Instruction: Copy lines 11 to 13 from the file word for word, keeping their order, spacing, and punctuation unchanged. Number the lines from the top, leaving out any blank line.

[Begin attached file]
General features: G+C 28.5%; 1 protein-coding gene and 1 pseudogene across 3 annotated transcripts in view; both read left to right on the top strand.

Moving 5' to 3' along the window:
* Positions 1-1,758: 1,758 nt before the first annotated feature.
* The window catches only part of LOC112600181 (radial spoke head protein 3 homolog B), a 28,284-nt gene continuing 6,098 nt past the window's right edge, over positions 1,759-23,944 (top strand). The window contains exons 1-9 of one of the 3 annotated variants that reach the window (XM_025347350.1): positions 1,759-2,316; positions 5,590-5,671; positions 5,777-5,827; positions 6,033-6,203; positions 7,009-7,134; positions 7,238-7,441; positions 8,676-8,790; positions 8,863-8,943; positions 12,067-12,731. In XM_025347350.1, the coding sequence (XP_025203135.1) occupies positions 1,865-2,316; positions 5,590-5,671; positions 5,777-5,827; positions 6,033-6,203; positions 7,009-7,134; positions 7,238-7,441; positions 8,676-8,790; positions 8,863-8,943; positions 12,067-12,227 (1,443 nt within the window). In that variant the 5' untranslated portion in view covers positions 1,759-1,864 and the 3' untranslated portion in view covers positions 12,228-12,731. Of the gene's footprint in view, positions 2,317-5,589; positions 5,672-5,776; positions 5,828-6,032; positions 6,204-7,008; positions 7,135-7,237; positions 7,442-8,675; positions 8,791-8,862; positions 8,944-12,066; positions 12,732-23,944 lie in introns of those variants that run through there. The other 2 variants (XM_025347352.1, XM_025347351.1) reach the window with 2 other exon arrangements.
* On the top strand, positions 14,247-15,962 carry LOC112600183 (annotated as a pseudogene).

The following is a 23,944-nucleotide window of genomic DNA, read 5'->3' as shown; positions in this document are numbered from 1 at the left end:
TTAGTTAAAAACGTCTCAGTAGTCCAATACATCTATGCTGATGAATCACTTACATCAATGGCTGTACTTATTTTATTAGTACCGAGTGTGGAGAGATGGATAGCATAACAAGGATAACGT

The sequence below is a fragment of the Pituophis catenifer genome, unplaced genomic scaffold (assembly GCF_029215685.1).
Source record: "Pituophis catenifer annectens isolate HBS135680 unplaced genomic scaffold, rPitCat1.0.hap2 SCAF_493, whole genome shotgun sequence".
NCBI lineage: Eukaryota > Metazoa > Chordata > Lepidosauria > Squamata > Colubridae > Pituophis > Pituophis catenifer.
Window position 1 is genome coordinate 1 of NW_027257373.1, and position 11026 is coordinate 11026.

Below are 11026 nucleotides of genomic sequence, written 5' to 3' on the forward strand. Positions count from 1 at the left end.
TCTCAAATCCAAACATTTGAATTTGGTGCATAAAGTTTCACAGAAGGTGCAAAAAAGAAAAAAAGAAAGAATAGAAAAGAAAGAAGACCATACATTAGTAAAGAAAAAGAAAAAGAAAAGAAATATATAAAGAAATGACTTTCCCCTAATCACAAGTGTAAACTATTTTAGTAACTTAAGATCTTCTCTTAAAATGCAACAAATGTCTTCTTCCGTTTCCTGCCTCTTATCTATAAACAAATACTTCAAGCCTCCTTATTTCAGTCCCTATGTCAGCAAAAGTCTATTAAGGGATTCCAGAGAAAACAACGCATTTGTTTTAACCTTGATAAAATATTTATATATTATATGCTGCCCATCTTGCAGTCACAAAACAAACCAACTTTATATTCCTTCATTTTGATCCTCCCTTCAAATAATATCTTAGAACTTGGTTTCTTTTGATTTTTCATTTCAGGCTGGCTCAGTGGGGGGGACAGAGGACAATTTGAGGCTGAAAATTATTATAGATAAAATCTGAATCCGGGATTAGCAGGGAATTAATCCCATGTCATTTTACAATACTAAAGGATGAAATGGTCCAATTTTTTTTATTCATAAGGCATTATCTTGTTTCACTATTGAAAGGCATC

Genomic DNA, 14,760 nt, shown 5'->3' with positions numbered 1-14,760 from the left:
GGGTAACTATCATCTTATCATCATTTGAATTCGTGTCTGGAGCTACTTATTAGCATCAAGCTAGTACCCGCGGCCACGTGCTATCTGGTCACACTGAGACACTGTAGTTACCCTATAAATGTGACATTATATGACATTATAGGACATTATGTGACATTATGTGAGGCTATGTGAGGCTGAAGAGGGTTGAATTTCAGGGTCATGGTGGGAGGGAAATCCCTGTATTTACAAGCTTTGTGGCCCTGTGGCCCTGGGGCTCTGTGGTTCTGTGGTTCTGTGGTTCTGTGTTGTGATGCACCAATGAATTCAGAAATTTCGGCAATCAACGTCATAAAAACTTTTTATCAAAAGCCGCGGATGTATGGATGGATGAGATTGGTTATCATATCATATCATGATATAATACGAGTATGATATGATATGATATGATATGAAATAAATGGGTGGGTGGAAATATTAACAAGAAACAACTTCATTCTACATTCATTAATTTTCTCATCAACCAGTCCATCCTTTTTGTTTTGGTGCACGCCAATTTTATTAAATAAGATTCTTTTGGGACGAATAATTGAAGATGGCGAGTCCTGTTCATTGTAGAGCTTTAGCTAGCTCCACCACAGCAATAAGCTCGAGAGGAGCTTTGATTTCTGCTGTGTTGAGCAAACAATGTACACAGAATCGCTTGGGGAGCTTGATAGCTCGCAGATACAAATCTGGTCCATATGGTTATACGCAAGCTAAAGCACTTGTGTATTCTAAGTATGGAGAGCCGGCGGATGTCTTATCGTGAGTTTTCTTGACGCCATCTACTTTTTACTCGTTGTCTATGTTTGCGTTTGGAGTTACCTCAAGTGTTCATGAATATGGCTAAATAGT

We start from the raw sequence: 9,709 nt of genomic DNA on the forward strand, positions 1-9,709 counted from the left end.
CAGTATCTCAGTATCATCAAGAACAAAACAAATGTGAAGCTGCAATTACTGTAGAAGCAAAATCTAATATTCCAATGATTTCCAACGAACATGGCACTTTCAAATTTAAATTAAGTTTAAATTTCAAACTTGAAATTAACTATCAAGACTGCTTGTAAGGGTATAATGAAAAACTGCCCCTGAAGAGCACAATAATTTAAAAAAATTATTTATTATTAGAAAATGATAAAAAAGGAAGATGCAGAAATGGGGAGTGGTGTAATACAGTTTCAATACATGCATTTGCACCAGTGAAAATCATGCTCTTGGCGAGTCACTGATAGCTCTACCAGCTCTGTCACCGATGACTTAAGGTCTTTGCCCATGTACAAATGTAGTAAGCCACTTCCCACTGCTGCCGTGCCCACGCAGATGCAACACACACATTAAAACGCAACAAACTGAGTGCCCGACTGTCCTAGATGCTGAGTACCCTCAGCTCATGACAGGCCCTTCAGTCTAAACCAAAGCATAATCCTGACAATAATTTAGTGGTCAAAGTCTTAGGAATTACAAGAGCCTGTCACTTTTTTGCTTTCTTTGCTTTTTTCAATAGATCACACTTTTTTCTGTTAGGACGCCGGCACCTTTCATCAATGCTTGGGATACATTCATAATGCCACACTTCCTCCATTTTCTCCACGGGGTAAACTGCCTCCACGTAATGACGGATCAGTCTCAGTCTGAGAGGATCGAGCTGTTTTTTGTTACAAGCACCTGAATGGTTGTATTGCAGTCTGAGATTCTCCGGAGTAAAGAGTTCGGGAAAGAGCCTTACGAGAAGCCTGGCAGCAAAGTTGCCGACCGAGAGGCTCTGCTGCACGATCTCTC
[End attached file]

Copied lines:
Window position 1 is genome coordinate 1 of NW_027257373.1, and position 11026 is coordinate 11026.

Below are 11026 nucleotides of genomic sequence, written 5' to 3' on the forward strand. Positions count from 1 at the left end.
TCTCAAATCCAAACATTTGAATTTGGTGCATAAAGTTTCACAGAAGGTGCAAAAAAGAAAAAAAGAAAGAATAGAAAAGAAAGAAGACCATACATTAGTAAAGAAAAAGAAAAAGAAAAGAAATATATAAAGAAATGACTTTCCCCTAATCACAAGTGTAAACTATTTTAGTAACTTAAGATCTTCTCTTAAAATGCAACAAATGTCTTCTTCCGTTTCCTGCCTCTTATCTATAAACAAATACTTCAAGCCTCCTTATTTCAGTCCCTATGTCAGCAAAAGTCTATTAAGGGATTCCAGAGAAAACAACGCATTTGTTTTAACCTTGATAAAATATTTATATATTATATGCTGCCCATCTTGCAGTCACAAAACAAACCAACTTTATATTCCTTCATTTTGATCCTCCCTTCAAATAATATCTTAGAACTTGGTTTCTTTTGATTTTTCATTTCAGGCTGGCTCAGTGGGGGGGACAGAGGACAATTTGAGGCTGAAAATTATTATAGATAAAATCTGAATCCGGGATTAGCAGGGAATTAATCCCATGTCATTTTACAATACTAAAGGATGAAATGGTCCAATTTTTTTTATTCATAAGGCATTATCTTGTTTCACTATTGAAAGGCATC